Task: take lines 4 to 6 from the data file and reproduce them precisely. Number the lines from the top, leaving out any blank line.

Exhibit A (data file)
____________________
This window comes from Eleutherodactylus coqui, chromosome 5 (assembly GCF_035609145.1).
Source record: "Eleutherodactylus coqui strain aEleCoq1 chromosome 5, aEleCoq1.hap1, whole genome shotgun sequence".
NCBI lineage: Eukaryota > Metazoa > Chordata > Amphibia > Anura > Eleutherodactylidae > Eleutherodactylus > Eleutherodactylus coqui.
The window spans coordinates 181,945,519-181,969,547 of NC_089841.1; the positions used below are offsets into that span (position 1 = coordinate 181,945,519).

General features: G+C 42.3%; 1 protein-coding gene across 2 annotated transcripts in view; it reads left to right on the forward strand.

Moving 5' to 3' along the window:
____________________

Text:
The window spans coordinates 181,945,519-181,969,547 of NC_089841.1; the positions used below are offsets into that span (position 1 = coordinate 181,945,519).

General features: G+C 42.3%; 1 protein-coding gene across 2 annotated transcripts in view; it reads left to right on the forward strand.

Moving 5' to 3' along the window: